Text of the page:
TCS Daily

The Soprano-fication of Gaza

By Michael Rosen - June 15, 2007 12:00 AM

As of this writing, Hamas forces have overtaken the majority of the Gaza Strip, including several strongholds once controlled by Fatah, Hamas's bitter rival. Internecine Palestinian fighting has claimed hundreds of lives and displaced thousands of civilians. The government has been dissolved. The UN is considering sending peacekeeping troops to stanch the bloodletting.

Some observers have presented the struggle as an ideological war between Hamas's Islamism and Fatah's secular nationalism. But a more appropriate analogy is to the gangland mob drama The Sopranos, which concluded its eight-year run earlier this week.

This comparison isn't meant to be fatuous or to make light of a serious and tragic situation. But the similarities are too apt to ignore.


(1) A fight for power—and money:

The Hamas-Fatah battle centers on controlling people, guns, and resources. Contrary to conventional wisdom, Fatah—the political arm of the once-fiercely secular Palestine Liberation Organization—has gradually morphed into an twin of Hamas, as dedicated to Islamist ideology, if perhaps less explicitly so. Its military/terrorist wing, the Al Aqsa Martyrs Brigade, carries out suicide bombings in the name of Allah, not dialectical materialism.

So the fight between the groups relates less to ideological fervor than to pure power. To the victor go the spoils: in this case, the treasure trove of weapons supplied by the western powers (including Israel), the government ministries and their powers-of-the-purse, and the Gazan treasury and tax receipts. It's a clannish fight to the finish for limited resources among extended families.

This, too, formed the essence of the end-of-the-series struggle between Tony Soprano's New Jersey crew and New York's Phil Leotardo and company. Neither "family" espoused any particular theory of organized crime; instead, they were simply locked in a campaign for control over stolen power tools, illegal asbestos dumping sites, and the right to shake down local businesses.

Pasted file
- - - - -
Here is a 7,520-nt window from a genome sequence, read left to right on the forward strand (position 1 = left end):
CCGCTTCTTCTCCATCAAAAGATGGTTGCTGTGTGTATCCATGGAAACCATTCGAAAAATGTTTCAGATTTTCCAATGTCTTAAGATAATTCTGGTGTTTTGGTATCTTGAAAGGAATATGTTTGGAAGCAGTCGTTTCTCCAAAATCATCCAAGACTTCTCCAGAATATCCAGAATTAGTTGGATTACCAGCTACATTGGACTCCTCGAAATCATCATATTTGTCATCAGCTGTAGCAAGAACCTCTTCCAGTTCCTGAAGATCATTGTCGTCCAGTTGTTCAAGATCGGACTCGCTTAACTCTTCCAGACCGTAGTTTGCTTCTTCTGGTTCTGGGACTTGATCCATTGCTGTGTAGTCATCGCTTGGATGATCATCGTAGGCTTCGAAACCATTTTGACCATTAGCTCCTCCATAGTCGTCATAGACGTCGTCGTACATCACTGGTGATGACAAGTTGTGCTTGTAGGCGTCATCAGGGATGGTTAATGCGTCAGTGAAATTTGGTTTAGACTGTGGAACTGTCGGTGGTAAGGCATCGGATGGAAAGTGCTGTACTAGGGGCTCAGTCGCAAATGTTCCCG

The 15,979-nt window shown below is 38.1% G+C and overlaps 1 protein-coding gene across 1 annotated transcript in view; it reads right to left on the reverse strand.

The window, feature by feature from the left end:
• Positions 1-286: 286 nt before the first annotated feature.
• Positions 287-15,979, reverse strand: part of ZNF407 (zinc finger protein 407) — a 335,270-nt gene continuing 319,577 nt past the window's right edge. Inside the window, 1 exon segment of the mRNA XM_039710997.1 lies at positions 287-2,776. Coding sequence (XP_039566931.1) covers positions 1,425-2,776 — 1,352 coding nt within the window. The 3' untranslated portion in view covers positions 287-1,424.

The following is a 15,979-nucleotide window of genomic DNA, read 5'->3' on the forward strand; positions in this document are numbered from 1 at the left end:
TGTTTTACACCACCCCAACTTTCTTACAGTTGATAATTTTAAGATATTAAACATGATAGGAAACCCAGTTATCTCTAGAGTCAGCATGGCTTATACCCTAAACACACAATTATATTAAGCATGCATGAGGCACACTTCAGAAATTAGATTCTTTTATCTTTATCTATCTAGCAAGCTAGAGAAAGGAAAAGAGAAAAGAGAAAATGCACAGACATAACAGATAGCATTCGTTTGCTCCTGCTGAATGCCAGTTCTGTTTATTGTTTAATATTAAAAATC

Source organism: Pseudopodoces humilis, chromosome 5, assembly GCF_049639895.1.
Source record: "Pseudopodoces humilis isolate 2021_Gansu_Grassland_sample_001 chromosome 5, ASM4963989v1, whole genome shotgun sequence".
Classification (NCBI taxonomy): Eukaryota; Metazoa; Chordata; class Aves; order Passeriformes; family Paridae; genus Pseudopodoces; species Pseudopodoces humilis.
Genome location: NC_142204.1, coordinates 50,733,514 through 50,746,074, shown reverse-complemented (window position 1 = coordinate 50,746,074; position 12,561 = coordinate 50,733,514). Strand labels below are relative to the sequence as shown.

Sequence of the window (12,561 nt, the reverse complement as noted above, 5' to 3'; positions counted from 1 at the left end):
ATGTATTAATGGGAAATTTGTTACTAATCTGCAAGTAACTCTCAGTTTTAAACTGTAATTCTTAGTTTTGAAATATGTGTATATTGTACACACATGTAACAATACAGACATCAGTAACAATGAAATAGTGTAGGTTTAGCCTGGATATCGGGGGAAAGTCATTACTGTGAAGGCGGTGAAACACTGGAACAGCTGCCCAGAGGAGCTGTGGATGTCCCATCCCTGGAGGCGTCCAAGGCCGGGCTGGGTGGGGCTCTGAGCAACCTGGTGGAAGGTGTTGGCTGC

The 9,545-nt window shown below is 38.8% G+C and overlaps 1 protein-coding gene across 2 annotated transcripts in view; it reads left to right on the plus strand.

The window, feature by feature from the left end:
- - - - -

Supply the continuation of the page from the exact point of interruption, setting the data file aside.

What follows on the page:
(2) Personality clashes at the top, and limited control by the leaders once the war is set in motion:

Fatah's Mahmoud Abbas (technically the Chairman of the Palestinian Authority) and Hamas's Ismail Haniyeh (the PA's Prime Minister) and Khaled Meshaal (the Damascus-based leader of the entire Hamas organization) are, to say the least, not friends. They made nice for the cameras in Mecca a few months ago when the two factions signed a power-sharing agreement. But bad blood and mistrust have infected the relationship (or lack thereof) between Abbas and the Hamas chiefs.

But while personality conflicts fed the fire, the leaders could not suppress the blaze even as it began to consume Palestinian society. Earlier this week, both Abbas and Haniyeh pleaded for calm, but neither's call was heeded. Part of the problem is that Abbas is tucked away in the West Bank, terrified to enter Gaza. Meanwhile, Haniyeh is cloistered in a safe-house somewhere in the Strip, having survived several assassination attempts, while Meshaal hides out under Syrian protection.

So, too, did the spat between Tony and Phil turn personal. What began as a business dispute escalated when Tony's daughter was disrespected, followed by Phil's spurning his counterpart's peace offering. Then, when both bosses went to the mattresses, the violence began to spin out of control, despite their best wishes, in part because communication became impossible.